Stock markets are the main source of financial fragility and the spillover effect due to the high level of connectedness. This study focuses on the connectedness between the Japanese stock market indices and the major Western stock market indices by performing time and frequency-domain connectedness analysis for the period between 2002, Jan 4, and 2020, Sept 29. The findings of the time-domain analysis indicate that there is a high connectedness among stock market indices. Moreover, the net transmitter indices are the SPX and the AEX while net receiver indices are the AORD and the N225. The frequency-based analysis highlights that the connectedness among the markets in the long term contains more information in contrast to short term and medium term. Similarly, the time-domain analysis shows that the SPX is the net transmitter and the N225 is the net receiver market indices in long term. Moreover, the dynamic analysis results illustrate the turbulent times of the volatility spillover in the long term with the high and short-medium run with a low spillover index. Dynamically, time-domain and long-term frequency-domain frameworks’ findings give similar time variation illustrations.

Towards an environmental sustainability management accounting template

Alan Parkinson and Lynsie Chew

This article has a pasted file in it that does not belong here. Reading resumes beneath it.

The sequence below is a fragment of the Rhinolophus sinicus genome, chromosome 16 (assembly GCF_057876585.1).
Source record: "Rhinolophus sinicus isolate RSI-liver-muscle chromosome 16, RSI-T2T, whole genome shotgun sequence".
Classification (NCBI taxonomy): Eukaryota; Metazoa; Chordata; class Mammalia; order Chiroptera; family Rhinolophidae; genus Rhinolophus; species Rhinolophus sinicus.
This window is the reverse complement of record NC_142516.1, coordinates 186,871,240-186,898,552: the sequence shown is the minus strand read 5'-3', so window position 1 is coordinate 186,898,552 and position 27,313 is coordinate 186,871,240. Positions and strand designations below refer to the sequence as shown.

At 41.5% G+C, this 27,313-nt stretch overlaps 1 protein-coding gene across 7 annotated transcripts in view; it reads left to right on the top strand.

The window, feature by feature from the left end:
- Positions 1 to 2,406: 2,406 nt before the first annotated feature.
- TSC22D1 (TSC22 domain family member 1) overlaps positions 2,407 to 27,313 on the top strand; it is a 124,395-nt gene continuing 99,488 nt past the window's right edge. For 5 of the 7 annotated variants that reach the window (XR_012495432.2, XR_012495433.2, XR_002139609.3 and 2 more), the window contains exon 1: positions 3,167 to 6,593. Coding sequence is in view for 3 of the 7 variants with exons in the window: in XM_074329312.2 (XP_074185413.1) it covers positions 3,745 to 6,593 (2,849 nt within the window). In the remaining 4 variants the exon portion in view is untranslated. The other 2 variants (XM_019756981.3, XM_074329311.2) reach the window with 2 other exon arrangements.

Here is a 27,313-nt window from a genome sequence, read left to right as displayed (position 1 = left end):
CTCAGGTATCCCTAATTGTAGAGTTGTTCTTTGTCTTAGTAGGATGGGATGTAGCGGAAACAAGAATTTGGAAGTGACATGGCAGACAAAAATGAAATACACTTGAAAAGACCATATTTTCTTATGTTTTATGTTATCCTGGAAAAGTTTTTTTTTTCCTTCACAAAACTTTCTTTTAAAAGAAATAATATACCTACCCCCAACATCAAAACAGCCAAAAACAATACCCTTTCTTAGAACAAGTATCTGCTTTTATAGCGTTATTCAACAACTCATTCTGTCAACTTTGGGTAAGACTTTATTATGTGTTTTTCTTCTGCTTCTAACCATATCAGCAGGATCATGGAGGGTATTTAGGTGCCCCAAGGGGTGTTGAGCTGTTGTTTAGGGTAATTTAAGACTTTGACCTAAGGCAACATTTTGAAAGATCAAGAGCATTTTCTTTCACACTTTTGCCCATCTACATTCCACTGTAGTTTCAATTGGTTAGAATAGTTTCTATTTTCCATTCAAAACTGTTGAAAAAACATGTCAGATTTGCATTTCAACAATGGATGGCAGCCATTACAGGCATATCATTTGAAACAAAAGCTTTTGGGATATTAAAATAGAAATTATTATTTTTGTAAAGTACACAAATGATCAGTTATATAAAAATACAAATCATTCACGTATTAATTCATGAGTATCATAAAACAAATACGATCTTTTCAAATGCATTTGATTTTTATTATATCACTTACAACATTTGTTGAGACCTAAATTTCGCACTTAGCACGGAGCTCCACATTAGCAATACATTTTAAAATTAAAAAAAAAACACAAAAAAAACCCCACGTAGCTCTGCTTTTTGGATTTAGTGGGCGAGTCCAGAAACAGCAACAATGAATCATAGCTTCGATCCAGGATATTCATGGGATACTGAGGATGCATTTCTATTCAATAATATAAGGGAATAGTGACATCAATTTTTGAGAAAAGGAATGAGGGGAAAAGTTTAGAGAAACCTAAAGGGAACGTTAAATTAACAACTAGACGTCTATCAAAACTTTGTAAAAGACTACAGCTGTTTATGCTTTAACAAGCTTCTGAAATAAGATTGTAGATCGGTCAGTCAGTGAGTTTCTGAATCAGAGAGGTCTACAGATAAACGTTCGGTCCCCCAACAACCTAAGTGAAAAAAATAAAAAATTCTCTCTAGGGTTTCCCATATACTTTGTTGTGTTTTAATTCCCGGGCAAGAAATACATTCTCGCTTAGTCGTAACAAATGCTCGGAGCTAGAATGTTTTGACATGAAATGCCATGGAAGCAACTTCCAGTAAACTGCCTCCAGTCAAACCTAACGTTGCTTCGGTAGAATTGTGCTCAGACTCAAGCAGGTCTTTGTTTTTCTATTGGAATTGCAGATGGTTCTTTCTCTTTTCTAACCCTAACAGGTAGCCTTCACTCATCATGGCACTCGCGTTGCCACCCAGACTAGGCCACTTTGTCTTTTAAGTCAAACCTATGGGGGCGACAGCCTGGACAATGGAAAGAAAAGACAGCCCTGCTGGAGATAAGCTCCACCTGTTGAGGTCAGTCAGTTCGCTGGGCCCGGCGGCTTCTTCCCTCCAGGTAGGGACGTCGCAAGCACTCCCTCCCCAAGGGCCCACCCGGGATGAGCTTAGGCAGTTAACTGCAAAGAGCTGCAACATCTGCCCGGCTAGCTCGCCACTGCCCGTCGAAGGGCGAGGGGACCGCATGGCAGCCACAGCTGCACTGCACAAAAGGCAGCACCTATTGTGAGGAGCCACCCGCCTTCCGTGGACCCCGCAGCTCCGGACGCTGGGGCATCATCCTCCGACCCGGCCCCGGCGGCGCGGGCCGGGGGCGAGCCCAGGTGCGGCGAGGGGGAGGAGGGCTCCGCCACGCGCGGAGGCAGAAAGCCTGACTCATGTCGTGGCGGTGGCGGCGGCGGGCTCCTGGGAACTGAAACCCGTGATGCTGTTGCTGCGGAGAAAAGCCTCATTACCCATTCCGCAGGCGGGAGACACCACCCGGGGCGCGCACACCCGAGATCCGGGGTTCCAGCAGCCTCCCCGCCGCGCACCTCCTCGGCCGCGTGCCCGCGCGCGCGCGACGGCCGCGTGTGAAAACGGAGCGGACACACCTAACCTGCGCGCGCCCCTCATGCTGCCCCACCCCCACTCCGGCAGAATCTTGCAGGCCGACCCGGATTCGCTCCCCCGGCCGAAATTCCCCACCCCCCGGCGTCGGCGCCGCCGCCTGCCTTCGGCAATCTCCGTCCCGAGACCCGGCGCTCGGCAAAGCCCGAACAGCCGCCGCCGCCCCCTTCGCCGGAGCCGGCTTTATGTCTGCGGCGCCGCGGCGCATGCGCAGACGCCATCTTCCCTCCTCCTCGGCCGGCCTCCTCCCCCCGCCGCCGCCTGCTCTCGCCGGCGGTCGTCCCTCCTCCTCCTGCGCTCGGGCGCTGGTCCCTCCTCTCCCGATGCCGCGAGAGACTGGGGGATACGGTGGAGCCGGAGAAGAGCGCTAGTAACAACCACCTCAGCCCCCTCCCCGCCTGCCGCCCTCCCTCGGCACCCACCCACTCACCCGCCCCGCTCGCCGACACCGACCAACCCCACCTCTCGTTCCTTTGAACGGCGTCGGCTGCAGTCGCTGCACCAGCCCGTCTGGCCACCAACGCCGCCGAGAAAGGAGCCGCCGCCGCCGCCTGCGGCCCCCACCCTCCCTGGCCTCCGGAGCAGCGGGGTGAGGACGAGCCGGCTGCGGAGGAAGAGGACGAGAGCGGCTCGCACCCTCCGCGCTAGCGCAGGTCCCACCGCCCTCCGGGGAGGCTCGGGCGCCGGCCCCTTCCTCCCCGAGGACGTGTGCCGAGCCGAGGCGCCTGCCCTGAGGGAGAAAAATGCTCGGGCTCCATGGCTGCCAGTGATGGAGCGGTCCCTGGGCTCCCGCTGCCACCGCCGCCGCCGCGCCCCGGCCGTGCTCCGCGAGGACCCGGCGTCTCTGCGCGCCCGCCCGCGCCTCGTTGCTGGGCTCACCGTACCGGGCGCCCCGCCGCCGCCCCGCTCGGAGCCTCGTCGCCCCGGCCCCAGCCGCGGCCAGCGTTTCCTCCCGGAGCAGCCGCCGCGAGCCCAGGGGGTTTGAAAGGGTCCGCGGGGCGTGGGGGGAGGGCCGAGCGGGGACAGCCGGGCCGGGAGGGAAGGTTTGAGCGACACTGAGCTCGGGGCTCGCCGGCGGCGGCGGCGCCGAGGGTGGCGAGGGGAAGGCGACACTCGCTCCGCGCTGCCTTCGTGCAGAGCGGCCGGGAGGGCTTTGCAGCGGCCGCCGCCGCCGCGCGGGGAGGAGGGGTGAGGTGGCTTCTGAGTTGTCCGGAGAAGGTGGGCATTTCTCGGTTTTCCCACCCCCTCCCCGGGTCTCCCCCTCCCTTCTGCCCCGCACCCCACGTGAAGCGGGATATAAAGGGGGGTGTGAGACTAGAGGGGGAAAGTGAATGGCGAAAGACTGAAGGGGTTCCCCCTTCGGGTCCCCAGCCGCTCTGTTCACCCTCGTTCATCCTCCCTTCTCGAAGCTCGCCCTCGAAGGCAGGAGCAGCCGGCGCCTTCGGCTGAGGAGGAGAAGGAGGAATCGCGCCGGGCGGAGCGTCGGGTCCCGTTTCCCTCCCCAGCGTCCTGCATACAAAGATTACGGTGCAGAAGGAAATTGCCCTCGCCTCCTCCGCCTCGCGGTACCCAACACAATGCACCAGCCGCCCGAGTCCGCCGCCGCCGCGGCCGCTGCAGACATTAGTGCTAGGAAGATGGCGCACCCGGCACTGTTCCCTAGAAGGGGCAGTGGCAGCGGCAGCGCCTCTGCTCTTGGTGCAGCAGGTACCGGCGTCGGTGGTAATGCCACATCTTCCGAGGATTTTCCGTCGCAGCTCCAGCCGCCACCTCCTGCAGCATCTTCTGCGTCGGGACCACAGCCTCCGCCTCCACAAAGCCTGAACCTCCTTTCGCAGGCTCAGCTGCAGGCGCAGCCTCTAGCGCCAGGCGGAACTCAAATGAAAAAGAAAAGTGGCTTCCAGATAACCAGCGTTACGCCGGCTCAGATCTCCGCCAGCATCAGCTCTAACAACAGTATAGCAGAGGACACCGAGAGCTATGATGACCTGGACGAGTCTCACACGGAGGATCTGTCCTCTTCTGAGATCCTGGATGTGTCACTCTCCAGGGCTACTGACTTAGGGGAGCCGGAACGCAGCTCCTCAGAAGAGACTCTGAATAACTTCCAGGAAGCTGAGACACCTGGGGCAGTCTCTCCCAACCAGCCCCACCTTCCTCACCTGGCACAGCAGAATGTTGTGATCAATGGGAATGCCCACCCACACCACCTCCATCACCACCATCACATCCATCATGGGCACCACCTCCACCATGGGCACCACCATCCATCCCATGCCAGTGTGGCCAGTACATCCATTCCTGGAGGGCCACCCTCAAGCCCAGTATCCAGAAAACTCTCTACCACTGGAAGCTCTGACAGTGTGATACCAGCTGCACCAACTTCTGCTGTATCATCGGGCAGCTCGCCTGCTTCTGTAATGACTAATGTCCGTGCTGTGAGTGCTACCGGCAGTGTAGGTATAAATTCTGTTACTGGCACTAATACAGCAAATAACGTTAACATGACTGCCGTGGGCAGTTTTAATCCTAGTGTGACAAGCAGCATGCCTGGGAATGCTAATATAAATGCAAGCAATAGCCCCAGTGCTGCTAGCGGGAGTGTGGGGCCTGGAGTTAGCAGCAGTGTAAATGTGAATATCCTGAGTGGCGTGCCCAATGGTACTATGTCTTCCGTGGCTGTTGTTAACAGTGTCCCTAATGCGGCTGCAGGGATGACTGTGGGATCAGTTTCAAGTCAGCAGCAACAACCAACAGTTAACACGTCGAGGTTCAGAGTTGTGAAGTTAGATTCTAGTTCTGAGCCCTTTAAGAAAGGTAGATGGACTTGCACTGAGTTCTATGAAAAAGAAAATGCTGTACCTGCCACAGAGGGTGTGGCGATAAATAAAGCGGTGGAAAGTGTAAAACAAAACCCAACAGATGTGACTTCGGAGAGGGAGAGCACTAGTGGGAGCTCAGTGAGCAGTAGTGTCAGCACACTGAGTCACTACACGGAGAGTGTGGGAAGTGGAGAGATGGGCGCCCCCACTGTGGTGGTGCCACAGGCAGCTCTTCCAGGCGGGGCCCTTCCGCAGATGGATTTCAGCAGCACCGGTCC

UCL School of Management, UK


In the 1980s, a recognition of the growing significance of environmental sustainability saw a momentum of pressure to go beyond financial reporting to include non-financial reports, with a focus on corporate governance and sustainability matters (Larrinaga and Bebbington, 2021). That momentum stemmed from general references to sustainable development by the International Union for Conservation of Nature (1980), through to defined references in the Brundtland Report (World Commission on Environment and Development, 1987), initiatives from the International Federation of Accountants (IFAC 2005). Further work by the GRI - Global Reporting Initiative (1999, 2016), and successive COP summits led to the establishment of the International Sustainability Standards Board (November 2021) by the International Financial Reporting Standards (IFRS) Foundation, linked to the International Accounting Standards Board. Currently, on a voluntary basis, many companies disclose sustainability initiatives and results, often based on the framework and methodology issued by the GRI. In some localities, aspects are now compulsory (e.g., France, Sweden, Brazil, South Africa, UK).  The reporting scope itself has evolved from, initially, the three pillars of people, planet, profit, wider scopes. The three evolved into four: human, social, economic, and environmental, and then into five: people, planet, prosperity, peace, and partnerships. The challenge to organisations is to identify what needs to be measured and how, and to be reported upon. This working paper explores how an organisation’s internal management accounting function can provide a template for that, and to good effect. As a base it draws upon the UNDSD (United Nations Division for Sustainable Development, 2001) recommendations that environmental management accounting should focus on identification, collection, analysis, and use of two types of information for internal decision making: physical information on the use, flows and destinies of energy, water, and materials (including wastes), and monetary information on environment-related costs, earnings, and savings. It builds on that base by identifying an examining what organisations are currently reporting upon and evaluating the strengths and weakness of such reports.